Value or values?
27 Mar 2019 - Estimated reading time: 3 minutes
I’m sure many of us will remember the catastrophic oil spill at Deepwater Horizon in 2010.
Images flashed across our news screens of the ecological disaster that had been caused by one of the world’s oil giants – BP. Whilst the impact on the environment was devastating, the effects on BP itself were huge; direct costs to date have been around $60bn, reputational damage has perhaps been greater and BP has significantly underperformed the UK stock market since then.
BP is one of the most commonly cited examples of Environmental, Social and Governance (ESG) issues creating loss for investors. Others such as the VW emissions scandal (which also significantly increased borrowing costs for VW), Facebook and Equifax’s data breaches, Tesla’s treatment of factory staff and health and safety issues all had a detrimental impact for investors. These examples simply highlight the importance of understanding ESG issues as potential sources of investment risk.
It’s against this background that trustees of DB and DC schemes will by October 2019 be required to provide details of the ESG policies in their Statement of Investment Principles. However, it is clear this topic still creates a barrier in the minds of many.
My recent discussions with trustees have explored the difference between Ethical investment – a “values” approach to investing that typically uses negative screening or exclusionary approach – and Responsible Investment – a “value” approach to improving long term, risk adjusted returns. Proper training is vital for trustees to both understand the topic sufficiently and then develop a set of investment beliefs and policies that the full Board can buy into.
Many trustees are worried that investing in a “responsible” way will negatively impact returns for members.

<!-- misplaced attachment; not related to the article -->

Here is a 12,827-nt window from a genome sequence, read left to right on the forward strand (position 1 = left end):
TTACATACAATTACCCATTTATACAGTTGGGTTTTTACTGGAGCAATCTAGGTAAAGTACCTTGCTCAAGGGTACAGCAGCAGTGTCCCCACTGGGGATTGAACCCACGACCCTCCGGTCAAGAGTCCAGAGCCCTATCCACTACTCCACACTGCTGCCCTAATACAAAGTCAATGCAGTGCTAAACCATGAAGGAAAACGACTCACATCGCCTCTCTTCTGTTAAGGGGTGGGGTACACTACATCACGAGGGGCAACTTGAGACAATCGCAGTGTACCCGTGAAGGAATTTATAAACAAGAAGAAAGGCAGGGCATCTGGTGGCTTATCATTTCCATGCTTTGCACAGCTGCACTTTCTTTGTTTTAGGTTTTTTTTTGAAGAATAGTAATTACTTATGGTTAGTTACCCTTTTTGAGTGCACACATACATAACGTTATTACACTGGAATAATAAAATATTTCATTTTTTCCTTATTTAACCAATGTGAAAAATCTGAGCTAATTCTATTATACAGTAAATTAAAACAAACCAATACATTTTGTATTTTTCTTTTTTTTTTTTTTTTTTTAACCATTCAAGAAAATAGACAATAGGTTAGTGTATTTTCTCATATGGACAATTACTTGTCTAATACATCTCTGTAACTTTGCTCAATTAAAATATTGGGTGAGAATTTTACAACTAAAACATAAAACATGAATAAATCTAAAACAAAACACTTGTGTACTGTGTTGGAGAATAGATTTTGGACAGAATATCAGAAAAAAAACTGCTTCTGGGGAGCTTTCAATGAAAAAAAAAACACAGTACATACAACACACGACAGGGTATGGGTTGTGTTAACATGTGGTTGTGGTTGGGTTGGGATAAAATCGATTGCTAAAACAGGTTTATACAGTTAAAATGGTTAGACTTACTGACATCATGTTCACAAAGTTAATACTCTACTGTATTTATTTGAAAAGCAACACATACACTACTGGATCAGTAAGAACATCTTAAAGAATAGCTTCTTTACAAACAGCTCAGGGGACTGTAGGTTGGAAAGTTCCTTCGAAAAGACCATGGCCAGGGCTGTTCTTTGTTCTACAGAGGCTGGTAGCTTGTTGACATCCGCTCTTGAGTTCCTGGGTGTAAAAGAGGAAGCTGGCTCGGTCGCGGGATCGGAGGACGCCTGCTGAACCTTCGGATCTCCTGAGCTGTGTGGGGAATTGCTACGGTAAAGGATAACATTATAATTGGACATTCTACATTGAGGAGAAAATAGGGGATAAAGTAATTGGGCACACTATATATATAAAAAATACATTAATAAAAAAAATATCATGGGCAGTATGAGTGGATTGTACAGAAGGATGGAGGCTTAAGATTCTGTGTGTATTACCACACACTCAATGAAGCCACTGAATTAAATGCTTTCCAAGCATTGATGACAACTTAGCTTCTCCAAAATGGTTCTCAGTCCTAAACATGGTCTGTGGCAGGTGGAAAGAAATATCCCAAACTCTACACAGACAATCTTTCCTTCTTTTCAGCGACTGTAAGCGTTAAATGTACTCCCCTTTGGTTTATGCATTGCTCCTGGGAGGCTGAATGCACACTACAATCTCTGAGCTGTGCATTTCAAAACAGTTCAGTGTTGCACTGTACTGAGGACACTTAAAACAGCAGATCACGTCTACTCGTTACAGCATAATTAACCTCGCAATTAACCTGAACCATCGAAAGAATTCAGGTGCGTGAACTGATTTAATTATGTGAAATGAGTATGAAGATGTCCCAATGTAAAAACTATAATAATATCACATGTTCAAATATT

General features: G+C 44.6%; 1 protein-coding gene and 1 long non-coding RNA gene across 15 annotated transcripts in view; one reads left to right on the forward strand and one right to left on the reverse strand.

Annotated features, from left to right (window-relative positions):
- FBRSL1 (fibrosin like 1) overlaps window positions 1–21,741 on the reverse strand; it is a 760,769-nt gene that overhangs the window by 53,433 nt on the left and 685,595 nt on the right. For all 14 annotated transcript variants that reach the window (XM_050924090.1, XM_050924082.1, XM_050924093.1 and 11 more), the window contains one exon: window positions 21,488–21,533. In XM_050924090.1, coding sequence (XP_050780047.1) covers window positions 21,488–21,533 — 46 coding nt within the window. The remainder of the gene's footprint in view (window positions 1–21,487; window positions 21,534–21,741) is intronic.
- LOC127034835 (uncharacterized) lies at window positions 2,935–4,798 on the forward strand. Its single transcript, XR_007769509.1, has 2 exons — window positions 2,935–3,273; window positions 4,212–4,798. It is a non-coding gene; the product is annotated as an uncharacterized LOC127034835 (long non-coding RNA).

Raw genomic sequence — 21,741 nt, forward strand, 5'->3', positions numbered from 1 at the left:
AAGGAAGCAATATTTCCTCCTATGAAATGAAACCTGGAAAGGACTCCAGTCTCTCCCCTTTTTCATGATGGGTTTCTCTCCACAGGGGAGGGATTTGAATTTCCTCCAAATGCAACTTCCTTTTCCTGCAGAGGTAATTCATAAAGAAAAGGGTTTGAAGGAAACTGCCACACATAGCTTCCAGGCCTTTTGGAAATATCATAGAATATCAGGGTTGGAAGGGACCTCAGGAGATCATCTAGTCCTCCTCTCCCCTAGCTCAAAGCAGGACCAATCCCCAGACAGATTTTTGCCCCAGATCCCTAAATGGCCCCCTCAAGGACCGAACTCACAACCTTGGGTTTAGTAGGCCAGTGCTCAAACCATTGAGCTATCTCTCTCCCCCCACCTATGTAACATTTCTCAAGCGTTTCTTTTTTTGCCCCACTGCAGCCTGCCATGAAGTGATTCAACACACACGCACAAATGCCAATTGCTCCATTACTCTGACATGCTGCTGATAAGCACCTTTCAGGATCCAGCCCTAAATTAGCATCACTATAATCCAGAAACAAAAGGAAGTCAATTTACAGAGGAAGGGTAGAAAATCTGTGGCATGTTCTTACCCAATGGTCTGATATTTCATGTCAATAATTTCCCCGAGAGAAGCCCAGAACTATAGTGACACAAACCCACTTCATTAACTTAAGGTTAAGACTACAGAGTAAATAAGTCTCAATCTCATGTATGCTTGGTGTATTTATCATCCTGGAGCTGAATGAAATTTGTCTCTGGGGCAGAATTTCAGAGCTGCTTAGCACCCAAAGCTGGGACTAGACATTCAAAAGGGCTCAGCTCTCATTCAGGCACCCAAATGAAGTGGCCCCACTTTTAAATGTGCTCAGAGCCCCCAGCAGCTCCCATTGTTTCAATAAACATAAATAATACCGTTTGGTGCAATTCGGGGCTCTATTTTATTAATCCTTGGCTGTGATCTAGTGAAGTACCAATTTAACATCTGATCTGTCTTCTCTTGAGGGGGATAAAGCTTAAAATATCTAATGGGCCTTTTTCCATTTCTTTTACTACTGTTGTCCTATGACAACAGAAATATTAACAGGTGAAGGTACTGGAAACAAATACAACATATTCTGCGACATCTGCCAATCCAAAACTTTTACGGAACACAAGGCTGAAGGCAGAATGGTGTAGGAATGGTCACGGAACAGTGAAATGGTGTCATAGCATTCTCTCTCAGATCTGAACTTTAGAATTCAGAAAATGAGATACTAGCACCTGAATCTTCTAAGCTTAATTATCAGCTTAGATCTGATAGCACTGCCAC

However, studies have shown that investing in companies with positive ESG credentials delivers improvements in risk adjusted returns. Studies also show that positive engagement with companies on ESG matters can lead to significantly improved outcomes – with this doing nothing to detract from returns.
DC trustees particularly face the decision on how, if at all, they will reflect ESG issues in the funds offered to members, including default arrangements. Many start from the position of “we already offer an Ethical fund and hardly anyone invests in it”. But should we really expect members to be taking active decisions on their investment strategy? In the vast majority of cases, I would say no.
It was really insightful for me to speak recently to Janette Weir of Ignition House who carried out the ESG research on behalf of the Defined Contribution Investment Forum1. She admitted that the most concerning output from the research was that most people surveyed already believed their pension was invested in a responsible way. Those surveyed were genuinely horrified to find out that their pension was invested in companies which make landmines and armaments.
For me, the positive coming from the research was that 57% of DC members said that investing in a responsible way would make them want to engage more with their pension and find out more about it.
Critically, in terms of member outcomes, 40% said it would make them want to pay more in to their pension. We all know how hard it is to engage members with pensions, so anything that can help us in that task is to be welcomed.
But in a world where the majority of DC assets are invested passively (largely due to cost constraints), what can trustees actually do to reflect their views on ESG issues? Investment managers – and particularly passive managers – are bringing to market strategies which track factor based rather than market cap weighted indices. Importantly, many of these strategies also incorporate forms of ESG tilting which offer trustees the ability to integrate ESG issues into default strategies, if they wish to do so. We expect this market will continue to see product innovation over coming months and years.
All DC SIPs will be published online when this year’s Chairs’ Statements are issued. Trustees have little time to delay; carrying out work now to determine out investment beliefs and agreeing how these should be reflected in the policy and strategy of DC schemes should be a key priority for many over coming months.